FoodMarble, a Dublin start-up developing breath-testing devices for people with IBS, has raised €1.2m.
A start-up described as “very much a personal project” by its CEO has secured €1.2m in venture capital funding. As reported by the Irish Independent, Dublin-based FoodMarble secured the funding to further develop its breath-testing device for irritable bowel syndrome (IBS) – a condition that affects around one in eight people globally, including CEO Aonghus Shortt’s fiancée.
“Once the product was developed, we knew that we had something very powerful and we wanted to offer it to others as an aid for them to be able to get on with everyday life comfortably,” he said.
The funding came from the Halo Business Angel Network (HBAN), Enterprise Ireland, SOSV and Delta Partners, and will be used to fund the start-up’s North American ambitions and R&D.
FoodMarble’s Aire device uses breath analysis to enable users to measure how well they absorb different types of foods, so they can identify what they can eat without discomfort and track the results using an accompanying app.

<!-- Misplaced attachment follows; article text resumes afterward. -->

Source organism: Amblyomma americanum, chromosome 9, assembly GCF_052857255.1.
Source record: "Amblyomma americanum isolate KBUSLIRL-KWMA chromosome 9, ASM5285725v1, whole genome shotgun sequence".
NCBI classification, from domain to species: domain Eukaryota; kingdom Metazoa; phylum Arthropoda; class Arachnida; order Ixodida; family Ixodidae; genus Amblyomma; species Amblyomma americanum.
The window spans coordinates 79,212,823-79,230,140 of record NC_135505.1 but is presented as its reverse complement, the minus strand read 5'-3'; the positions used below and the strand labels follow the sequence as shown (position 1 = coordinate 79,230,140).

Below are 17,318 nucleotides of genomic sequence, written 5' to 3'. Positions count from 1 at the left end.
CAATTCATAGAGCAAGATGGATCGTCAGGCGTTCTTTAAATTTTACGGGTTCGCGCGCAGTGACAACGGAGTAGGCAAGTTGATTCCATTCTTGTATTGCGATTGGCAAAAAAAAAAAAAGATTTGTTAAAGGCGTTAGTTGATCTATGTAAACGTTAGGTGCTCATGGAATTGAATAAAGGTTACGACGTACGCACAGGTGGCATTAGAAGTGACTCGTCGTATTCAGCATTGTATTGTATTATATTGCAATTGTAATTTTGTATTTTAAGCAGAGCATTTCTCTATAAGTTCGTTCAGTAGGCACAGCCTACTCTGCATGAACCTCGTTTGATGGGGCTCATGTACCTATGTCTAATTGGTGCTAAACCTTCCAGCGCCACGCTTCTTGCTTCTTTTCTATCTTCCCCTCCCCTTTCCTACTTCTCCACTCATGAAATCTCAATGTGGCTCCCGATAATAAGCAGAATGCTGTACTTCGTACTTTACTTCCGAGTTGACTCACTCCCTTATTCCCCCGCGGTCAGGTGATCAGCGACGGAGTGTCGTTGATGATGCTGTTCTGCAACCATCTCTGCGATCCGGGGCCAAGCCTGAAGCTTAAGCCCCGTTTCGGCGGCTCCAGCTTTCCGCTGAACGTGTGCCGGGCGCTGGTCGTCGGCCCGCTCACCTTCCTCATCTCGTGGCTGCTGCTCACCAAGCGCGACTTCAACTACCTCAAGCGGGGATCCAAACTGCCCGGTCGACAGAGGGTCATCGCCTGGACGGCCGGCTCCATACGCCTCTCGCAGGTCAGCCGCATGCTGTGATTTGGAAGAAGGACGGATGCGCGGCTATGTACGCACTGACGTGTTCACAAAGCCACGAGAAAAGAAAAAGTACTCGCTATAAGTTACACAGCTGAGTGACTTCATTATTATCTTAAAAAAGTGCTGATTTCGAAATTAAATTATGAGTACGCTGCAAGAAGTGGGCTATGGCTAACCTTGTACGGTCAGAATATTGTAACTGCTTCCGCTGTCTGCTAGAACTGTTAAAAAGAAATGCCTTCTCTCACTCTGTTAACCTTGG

“Along with our expansion in the US, we are continually innovating to ensure that we retain our position as the market leader for personal breath-testing devices,” Shortt said. “With the support and advice of our business angels, we are well on target to achieve sales of €4m by the end of 2021.”
Easing Covid-19 hospital stress
With its devices already on sale on Amazon and soon to launch in physical stores in Canada, the company has sold more than 15,000 units to date. As part of its R&D efforts, the company is looking to partner with US hospitals.
This, it said, could ease the current strain placed on healthcare centres as a result of Covid-19, allowing people to test for potential food intolerances at home.
Last year, researchers from the University of Auckland found that FoodMarble’s device successfully detected malabsorption of lactose and milk when put to the test against gold-standard clinical machines.
Commenting on this latest funding, HBAN investment consultant Niamh Sterling said: “FoodMarble’s impressive sales in its first year of trading instantly impressed our investors. By uncovering a worldwide market gap, the potential for growth is huge.”
FoodMarble, founded in 2016, was included in Siliconrepublic.com’s 2020 list of Irish food and agritech start-ups making serious headway both nationally and internationally.
Disclosure: SOSV is an investor in Silicon Republic